Clinton it was who invented "triangularization," capitalizing on public cynicism in both parties and posturing himself on the side of a third way. From the very start, Blagojevich has not been inured to follow the regular path, even taking risks to chart a third way. He would rather not live in the gubernatorial mansion in Springfield despite having won his reelection in the southern part of the state. He does not present himself as other governors have as a workaholic, but comes up with incremental issues that bite off chunks of public approval. He is totally disinterested in the details of governance, witness his support of what he calls "stem cells" but which is actually embryonic stem cell research. To start a pilot program using state funds for embryonic research that pro-lifers attest is the exploitation of unborn life for research, a program that has not had any success, Blagojevich signed an executive order conveying funds that may very well be unconstitutional--but he lets the conservatives haggle about the details while taking the bows for "stem cell" which is a flagrant mis-labeling of what he has done. Reagan evaded discussion of how authentic the Contras in Nigaragua were by calling them "freedom fighters in the mode of our own founding fathers." While other governors seem to proceed along traditional lines, outlining programs consonant with their budgets, Blagojevich stitches together exciting projects that capture public attention and seemingly defers until tomorrow the prospect of whether or not the projects will work.

The reception of the legislature to Blagojevich was definitely mixed. State Rep. Jack Franks (D-Woodstock) who was an early supporter but who soured on the governor, didn't rise in applause as did some of his Democratic colleagues, nor did Franks break his arms applauding, although he clapped weakly at one point. The attitude of the legislature seemed to be bemusement: here is a kid who is evidently comfortable skipping the long hours of consultation and sausage making of governance for the media spotlight, bankng that the public is not very interested in the details only the tinsel and drum beat of entertainment.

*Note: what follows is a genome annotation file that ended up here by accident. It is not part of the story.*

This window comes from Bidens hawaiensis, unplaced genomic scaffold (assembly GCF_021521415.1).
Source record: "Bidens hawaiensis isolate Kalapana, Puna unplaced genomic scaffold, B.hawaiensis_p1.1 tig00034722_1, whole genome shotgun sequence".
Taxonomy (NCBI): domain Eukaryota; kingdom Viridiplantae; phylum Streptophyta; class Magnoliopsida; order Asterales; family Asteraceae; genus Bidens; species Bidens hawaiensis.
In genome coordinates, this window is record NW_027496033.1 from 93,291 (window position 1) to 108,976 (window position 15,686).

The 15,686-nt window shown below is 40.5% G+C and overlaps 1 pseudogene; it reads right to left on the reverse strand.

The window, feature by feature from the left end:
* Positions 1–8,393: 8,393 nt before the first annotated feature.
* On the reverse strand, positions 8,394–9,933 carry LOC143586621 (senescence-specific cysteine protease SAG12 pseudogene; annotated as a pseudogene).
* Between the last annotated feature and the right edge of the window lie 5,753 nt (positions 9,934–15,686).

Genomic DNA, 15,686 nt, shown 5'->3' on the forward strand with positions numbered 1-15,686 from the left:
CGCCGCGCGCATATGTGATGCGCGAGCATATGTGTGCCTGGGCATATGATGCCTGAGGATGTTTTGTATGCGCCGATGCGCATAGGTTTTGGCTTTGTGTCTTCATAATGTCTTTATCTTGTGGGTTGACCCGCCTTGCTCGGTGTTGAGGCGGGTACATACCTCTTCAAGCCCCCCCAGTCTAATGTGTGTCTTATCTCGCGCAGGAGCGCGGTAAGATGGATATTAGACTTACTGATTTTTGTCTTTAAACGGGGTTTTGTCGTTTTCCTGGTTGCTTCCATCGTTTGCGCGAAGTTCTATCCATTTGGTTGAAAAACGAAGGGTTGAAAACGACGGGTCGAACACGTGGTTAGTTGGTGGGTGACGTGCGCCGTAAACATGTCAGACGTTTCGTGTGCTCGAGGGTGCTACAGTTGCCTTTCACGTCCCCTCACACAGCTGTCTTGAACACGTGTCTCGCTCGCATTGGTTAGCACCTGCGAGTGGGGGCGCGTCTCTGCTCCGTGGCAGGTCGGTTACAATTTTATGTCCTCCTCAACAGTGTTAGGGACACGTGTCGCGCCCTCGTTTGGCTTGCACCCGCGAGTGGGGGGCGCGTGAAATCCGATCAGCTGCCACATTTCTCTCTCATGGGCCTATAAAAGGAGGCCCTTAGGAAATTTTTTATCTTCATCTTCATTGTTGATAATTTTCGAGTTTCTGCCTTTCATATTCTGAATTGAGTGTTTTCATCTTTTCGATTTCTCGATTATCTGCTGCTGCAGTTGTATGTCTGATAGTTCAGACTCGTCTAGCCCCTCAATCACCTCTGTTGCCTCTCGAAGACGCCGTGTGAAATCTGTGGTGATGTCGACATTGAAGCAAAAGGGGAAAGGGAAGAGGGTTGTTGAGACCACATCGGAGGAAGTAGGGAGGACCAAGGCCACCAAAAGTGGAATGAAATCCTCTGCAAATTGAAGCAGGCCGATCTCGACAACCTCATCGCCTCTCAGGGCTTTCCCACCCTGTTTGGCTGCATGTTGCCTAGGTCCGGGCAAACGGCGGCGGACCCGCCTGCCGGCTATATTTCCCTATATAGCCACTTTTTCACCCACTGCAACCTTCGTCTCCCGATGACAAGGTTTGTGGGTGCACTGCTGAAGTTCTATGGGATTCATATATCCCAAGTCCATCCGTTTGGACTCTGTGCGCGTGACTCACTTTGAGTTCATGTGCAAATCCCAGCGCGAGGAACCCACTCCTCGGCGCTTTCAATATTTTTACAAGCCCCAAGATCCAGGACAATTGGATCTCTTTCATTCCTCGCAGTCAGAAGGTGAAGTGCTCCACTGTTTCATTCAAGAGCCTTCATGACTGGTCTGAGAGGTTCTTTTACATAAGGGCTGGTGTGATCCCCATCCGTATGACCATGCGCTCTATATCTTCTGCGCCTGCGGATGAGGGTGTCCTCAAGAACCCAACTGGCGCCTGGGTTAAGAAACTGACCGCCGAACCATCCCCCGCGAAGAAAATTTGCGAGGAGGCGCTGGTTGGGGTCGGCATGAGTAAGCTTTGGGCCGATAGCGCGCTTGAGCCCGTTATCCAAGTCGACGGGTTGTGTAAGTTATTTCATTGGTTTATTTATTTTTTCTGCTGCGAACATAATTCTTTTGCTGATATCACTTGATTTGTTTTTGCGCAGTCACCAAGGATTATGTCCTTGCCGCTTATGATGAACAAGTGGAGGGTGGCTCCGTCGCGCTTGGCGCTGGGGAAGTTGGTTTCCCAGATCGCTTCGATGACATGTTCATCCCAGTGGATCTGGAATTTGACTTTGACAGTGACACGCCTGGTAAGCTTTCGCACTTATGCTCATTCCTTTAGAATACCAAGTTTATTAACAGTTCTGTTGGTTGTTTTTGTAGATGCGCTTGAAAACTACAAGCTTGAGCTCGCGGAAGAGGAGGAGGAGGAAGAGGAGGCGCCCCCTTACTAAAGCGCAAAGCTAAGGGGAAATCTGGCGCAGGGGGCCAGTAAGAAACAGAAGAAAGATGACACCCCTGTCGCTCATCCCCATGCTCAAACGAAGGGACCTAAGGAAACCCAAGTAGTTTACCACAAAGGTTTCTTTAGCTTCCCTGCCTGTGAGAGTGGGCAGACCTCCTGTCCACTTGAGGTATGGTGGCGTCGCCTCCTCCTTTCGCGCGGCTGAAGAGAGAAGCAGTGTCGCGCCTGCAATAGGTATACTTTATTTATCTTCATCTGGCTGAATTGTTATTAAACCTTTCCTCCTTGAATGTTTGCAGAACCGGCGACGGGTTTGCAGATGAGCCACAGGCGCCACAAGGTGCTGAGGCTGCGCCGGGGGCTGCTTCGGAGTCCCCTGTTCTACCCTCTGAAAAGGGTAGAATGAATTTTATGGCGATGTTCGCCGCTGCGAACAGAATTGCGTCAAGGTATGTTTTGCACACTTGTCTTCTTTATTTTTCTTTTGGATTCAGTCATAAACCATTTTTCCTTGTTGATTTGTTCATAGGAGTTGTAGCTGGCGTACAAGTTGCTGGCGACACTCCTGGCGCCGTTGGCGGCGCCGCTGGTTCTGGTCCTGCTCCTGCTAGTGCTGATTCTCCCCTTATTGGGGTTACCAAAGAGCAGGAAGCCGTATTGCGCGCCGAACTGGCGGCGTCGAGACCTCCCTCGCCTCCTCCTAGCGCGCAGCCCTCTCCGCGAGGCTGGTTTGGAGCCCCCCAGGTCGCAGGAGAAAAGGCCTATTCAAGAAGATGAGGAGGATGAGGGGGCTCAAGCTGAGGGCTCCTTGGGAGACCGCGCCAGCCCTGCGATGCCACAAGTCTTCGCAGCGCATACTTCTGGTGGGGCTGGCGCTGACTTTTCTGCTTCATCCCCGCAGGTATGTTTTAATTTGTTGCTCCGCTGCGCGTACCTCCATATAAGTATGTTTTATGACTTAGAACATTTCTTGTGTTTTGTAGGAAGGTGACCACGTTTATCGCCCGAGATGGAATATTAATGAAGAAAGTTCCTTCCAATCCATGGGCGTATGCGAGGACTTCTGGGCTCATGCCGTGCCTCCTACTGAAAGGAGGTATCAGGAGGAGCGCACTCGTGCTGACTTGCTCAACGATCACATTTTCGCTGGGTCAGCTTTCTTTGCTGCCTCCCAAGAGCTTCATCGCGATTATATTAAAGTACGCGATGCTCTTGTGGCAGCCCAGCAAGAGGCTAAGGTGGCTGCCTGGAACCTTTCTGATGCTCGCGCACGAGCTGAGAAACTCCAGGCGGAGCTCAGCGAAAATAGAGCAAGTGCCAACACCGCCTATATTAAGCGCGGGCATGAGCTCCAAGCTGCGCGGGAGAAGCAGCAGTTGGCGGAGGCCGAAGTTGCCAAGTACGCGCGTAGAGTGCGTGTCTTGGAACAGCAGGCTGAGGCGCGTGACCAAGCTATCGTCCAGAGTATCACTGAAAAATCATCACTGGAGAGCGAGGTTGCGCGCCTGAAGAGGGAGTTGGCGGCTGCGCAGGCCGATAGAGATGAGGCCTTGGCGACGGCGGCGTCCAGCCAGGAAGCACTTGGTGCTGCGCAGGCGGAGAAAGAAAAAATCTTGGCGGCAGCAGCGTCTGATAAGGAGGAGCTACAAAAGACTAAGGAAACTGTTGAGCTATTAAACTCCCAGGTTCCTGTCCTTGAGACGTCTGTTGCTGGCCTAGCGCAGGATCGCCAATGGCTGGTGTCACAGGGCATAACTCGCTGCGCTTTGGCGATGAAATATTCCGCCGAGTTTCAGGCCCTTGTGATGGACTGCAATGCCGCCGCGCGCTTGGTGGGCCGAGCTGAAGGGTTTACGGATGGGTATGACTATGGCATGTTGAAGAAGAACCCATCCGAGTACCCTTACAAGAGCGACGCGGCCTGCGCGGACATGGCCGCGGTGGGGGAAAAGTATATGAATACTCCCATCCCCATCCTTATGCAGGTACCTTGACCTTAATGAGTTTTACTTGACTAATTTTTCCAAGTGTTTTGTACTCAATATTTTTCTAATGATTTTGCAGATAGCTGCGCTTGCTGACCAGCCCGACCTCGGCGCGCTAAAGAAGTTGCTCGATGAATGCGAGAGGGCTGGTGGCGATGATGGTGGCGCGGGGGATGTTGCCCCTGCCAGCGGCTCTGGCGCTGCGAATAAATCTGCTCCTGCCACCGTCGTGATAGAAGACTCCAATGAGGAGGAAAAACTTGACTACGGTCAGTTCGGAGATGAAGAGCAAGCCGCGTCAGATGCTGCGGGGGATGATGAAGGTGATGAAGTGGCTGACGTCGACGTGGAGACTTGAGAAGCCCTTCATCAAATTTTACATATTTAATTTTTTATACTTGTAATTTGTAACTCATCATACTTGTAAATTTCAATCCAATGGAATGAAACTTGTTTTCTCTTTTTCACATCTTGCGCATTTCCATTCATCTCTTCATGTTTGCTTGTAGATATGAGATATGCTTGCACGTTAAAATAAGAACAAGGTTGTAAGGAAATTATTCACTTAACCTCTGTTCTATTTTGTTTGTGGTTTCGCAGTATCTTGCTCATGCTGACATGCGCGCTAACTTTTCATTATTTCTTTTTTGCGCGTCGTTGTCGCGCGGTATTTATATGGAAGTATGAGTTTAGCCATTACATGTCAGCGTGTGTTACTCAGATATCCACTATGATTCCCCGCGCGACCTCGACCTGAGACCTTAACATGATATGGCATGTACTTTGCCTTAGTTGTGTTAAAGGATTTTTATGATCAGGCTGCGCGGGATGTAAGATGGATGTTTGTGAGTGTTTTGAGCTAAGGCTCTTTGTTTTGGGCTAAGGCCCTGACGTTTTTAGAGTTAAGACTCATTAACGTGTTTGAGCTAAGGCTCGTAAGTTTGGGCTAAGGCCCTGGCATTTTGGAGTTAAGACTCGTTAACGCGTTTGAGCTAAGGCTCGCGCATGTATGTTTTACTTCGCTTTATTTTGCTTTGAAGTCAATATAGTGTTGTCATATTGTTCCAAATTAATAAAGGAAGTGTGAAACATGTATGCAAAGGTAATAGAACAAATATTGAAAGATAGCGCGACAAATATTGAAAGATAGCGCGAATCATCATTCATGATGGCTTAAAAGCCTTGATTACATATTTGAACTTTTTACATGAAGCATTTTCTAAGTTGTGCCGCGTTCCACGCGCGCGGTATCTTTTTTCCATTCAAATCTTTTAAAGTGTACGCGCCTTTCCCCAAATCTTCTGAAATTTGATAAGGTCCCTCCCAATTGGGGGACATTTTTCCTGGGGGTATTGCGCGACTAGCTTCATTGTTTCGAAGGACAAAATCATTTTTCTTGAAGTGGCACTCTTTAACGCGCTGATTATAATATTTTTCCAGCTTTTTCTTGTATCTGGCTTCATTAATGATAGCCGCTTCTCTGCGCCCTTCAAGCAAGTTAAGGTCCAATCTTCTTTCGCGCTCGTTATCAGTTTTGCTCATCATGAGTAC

Can Blagojevich pull it off a second time? My view is that he can if he faces Topinka, even given that she's leading in the GOP polls. Reason: she represents the tired old pols whom the governor seems to want to contrast himself with. Against those who haven't ever been elected---Oberweis and Gidwitz---the going might be a littrle harder for the governor once the recognition kicks in about their particular views. Gidwitz is a long way down in the polls but seems to have a bottomless treasury and remarkably, he is not perceived by the Republican electorate as the social liberal he is: thereby taking some of the percentages away from Oberweis. Also the fact that Gidwitz is starting to open up on Topinka may win him favor from conservatiives. Oberweis might very well give Blagojevich a fight the governor doesn't want--on ideology. The fact that Illinois is a blue state does not compute when philosophical belief is presented attractively. Brady is, of course, a fresh face but I really believe he's starting to behave like a lost cause--not by his own fault but because he doesn't have sufficient money.

Every time I see Topinka, I see someone who is weighed down with age, gnarled hands, an old face and an old style of incumbency which might very well ratify what Blagojevich is seeking to stand against. I don't find that contrast with Gidwitz, Oberweis or Brady. Topinka kind of looks like she could be Blagojevich's mother, the penny-pinching Czech who buys her clothes at second-hand shops. That picture may play well when you're running as State Treasurer with the ethnic groups whiich thrill to her accordion, but not necessarily so in a prime time govenrorship race.

1 comment:

  1. I have to agree with you about Topinka. When I think of how badly she did as chairman of the state party and her refusal to support the party's ticket, I can't believe she expects us to support her. I'll hold my nose and vote for Blagojevich before I vote for her.